How to Clean Our Indoor Air Properly Against COVID-19

From UV to ionization, a leading expert explains the best technologies for indoor air disinfection to reduce COVID-19 transmission.

Early in the pandemic, aerosol spread of COVID-19 was considered less important than other transmission pathways. But it is now clear that vast majority of its spread is the result of inhaled aerosol, with a lesser amount attributable to direct contact with droplets.

The Importance of Air Filtration
Presented with particulate air contamination, a standard engineering response is to filter the air. High-efficiency air filters can be used in building ventilation systems to assure that fewer than 99.9% of respirable-size particles are recirculated back into rooms, essentially converting recirculated air into the equivalent of infection-free outdoor air. While some filter manufacturers boast of inactivating virus with UV, bipolar ions, cold plasma, or other technologies as advantageous over simple retention, there is no practical difference for risk in rooms. Importantly, while environmentally adapted TB bacteria and fungal spores readily spread through ventilation ducts, and this is theoretically possible for SARS-CoV-2 virus, there are few if any convincing reports of COVID-19 spread from room-to-room or floor-to-floor exclusively through ventilation systems – a relevant exception being a single report of spread of waste-water contaminated air not through ventilation ducts, but through faulty plumbing stacks in a high-rise apartment building in China.

Far UV refers to 222 nm UV that has the remarkable properties of being equally or more effective against airborne viruses and bacteria, but unable to penetrate even the thin liquid layer covering the surface of the eye, or the outermost layers of skin. While conventional upper room UV has long been safely used to disinfect air in occupied rooms, Far UV appears safer yet with little potential for even mild eye or skin irritation when used within established exposure guidelines. It does not reach the deeper layer of skin cells where solar UV can cause skin cancer. Far UV sources require effective filters to prevent exposure to unwanted longer-wavelength UV that can be damaging. Applications of current Far UV fixtures might include treating air and counters between workers and clients, such as bars, salons, restaurant tables, elevators, other high contact settings. Far UV is currently being used, for example, in a Boston homeless shelter, a Boston nightclub and piano bar, and for some critical U.S. military applications.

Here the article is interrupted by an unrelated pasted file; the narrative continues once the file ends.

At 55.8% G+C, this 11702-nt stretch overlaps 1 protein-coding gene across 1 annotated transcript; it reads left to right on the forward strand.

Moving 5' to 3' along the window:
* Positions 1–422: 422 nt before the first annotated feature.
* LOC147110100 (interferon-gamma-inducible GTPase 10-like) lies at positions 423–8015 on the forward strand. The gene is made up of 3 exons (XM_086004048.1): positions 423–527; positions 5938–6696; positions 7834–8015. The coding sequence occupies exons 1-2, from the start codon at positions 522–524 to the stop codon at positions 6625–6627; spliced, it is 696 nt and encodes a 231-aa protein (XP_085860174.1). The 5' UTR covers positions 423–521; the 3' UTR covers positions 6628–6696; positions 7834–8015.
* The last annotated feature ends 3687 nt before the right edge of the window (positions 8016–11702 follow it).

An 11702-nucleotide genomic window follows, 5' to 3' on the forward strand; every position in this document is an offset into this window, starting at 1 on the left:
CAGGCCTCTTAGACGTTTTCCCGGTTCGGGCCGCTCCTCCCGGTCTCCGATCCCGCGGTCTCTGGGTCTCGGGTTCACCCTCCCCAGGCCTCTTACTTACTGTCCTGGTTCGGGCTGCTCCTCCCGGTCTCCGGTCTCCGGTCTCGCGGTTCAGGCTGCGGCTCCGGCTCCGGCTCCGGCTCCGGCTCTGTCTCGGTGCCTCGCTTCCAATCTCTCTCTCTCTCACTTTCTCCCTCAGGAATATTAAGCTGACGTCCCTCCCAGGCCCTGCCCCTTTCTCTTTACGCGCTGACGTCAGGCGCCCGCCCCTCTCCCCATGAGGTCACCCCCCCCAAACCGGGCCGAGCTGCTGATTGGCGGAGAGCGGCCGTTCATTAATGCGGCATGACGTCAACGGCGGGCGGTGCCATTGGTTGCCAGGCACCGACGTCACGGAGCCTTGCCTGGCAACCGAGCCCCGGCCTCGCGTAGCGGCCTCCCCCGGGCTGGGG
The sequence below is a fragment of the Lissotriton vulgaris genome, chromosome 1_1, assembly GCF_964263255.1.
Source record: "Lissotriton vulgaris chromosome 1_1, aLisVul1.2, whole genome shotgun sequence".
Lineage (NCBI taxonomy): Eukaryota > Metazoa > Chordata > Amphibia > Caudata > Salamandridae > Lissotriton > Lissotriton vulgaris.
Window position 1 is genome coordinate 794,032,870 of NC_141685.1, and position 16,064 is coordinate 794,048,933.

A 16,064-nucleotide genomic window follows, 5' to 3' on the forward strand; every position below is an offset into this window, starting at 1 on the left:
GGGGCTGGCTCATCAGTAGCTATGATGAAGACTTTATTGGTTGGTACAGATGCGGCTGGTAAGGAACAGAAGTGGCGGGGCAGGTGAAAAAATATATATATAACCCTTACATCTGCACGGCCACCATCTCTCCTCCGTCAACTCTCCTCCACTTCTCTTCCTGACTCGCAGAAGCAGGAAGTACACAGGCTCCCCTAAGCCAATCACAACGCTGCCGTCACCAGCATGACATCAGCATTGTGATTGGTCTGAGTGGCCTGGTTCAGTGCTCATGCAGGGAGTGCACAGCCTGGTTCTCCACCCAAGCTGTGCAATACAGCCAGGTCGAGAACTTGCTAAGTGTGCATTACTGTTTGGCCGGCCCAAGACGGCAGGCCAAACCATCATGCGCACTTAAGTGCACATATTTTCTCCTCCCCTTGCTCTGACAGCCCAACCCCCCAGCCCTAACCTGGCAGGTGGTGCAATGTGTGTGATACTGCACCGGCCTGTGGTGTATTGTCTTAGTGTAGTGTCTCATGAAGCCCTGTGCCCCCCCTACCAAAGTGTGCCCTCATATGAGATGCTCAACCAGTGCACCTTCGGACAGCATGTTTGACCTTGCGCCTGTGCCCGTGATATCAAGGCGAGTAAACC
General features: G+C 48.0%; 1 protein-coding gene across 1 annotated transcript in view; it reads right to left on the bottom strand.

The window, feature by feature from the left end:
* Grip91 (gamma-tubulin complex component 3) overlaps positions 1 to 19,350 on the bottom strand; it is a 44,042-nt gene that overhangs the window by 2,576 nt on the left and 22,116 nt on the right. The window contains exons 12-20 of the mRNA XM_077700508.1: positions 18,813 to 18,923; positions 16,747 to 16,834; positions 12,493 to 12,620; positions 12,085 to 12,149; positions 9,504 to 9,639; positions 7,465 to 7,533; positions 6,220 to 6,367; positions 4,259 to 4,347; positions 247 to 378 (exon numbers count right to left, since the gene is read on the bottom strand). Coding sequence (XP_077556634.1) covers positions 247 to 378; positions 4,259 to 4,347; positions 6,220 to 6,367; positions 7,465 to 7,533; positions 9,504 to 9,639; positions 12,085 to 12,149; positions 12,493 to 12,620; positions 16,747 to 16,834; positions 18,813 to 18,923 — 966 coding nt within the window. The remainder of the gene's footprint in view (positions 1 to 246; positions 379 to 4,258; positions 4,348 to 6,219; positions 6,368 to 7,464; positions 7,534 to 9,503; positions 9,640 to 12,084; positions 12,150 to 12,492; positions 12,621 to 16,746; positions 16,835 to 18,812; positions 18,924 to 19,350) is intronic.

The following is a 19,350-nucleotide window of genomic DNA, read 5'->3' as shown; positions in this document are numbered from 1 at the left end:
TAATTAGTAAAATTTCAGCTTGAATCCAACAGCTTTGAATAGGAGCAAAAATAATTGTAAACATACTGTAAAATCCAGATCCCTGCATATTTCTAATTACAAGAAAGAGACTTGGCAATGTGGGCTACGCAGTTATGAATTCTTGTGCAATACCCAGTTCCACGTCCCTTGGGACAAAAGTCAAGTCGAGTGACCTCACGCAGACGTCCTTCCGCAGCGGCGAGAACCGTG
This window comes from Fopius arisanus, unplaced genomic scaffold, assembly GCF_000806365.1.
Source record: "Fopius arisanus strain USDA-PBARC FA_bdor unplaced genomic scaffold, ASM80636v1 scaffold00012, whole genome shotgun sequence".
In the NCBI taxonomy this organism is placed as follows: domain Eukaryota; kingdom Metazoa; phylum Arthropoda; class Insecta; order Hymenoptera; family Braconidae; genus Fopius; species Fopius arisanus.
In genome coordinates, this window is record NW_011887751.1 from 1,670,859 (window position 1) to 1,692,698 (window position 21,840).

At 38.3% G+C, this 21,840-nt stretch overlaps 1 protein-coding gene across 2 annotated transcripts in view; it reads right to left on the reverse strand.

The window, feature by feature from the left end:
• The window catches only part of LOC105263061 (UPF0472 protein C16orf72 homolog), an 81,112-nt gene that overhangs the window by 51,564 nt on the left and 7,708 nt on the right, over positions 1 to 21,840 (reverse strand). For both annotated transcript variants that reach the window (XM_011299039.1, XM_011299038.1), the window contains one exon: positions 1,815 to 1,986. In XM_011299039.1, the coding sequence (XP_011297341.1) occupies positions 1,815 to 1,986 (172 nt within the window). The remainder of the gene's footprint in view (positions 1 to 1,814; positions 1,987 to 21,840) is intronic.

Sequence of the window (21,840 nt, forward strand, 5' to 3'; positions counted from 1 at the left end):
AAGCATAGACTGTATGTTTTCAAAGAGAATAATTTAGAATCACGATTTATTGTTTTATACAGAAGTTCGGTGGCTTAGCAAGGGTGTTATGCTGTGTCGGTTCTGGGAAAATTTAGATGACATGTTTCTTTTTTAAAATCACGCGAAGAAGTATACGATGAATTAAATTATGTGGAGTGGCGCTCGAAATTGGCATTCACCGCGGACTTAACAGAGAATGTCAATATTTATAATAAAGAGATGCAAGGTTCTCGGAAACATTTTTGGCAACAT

GUV raises safety concerns primarily because of a public perception that it is the same as the UV in sunlight. But not all UV is the same. It is skin exposure to the more tissue-penetrating longer wavelength UV in sunlight (UV-A and UV-B radiation) that is associated with skin cancer, and eye exposure to sunlight with cataracts, whereas shorter wavelength GUV penetrates eyes and skin surfaces far less, not reaching the lens of the eye to cause cataracts, or the deep layers of skin where it could induce cancer within well-established exposure limits. As mentioned, Far UV is far less penetrating and safe for direct exposure of room occupants. Acceptance and wider deployment of safe and highly effective UV systems will require education—of professional engineers, architects, and safety personnel, as well as the general public.

Nearly two years into the COVID-19 pandemic, the post-pandemic world is becoming clearer. While vaccines remain the mainstay of controlling person to person aerosol transmission, the efficacy of social distancing and mask wearing has been proven scientifically, albeit not fully accepted or implemented. Since the vast majority of COVID-19 likely spreads indoors, air disinfection is an underutilized role making indoor living safer. Building ventilation, natural and mechanical, is vitally important for the health and comfort of occupants. At its best, natural ventilation can be highly effective in reducing the risk of aerosol born infection, but it is not feasible or reliable in many climates and buildings. Mechanical ventilation is designed for comfort, not infection control, and generally in most buildings cannot achieve the air change rates needed to protect against a highly infectious viral aerosol like the current COVID-19 variants.

It’s clear that for indoor spaces air disinfection is a safe and efficient way to reduce transmission. Although they are not equivalent, the three established and proven air disinfection technologies are mechanical ventilation, upper room GUV, and portable room air cleaners. Of these, upper room UV is the most cost-effective and is demonstrably safe and readily available to deploy today to reduce COVID-19 and other respiratory virus transmission. Far UV is available, even safer, and may be a more effective air disinfection technology because it works around room occupants and does not depend on room air mixing. Although limited by the ability to quietly move sufficient air in many rooms, room air cleaners also have a role for in-room air disinfection, especially in small rooms where at least 6 equivalent air changes per hour can be achieved. Implementation of effective air disinfection, while driven by the COVID-19 pandemic, should find its way into building codes and practices so that we are not as unprepared for seasonal respiratory viruses, ongoing epidemics like TB, and the next pandemic.

The above excerpts are part of the Times, for more details:

My Lumens Artemis Far UVC Disinfection Devices are equipped with Care222 modules(filtered far uvc 222nm technology) developed by Ushio,Japan.

Countinuously disinfecting in occupied space, but harmless to skin and eyes of human.

Care for you, Safe for you, and Protect you!

About the author : Lumens

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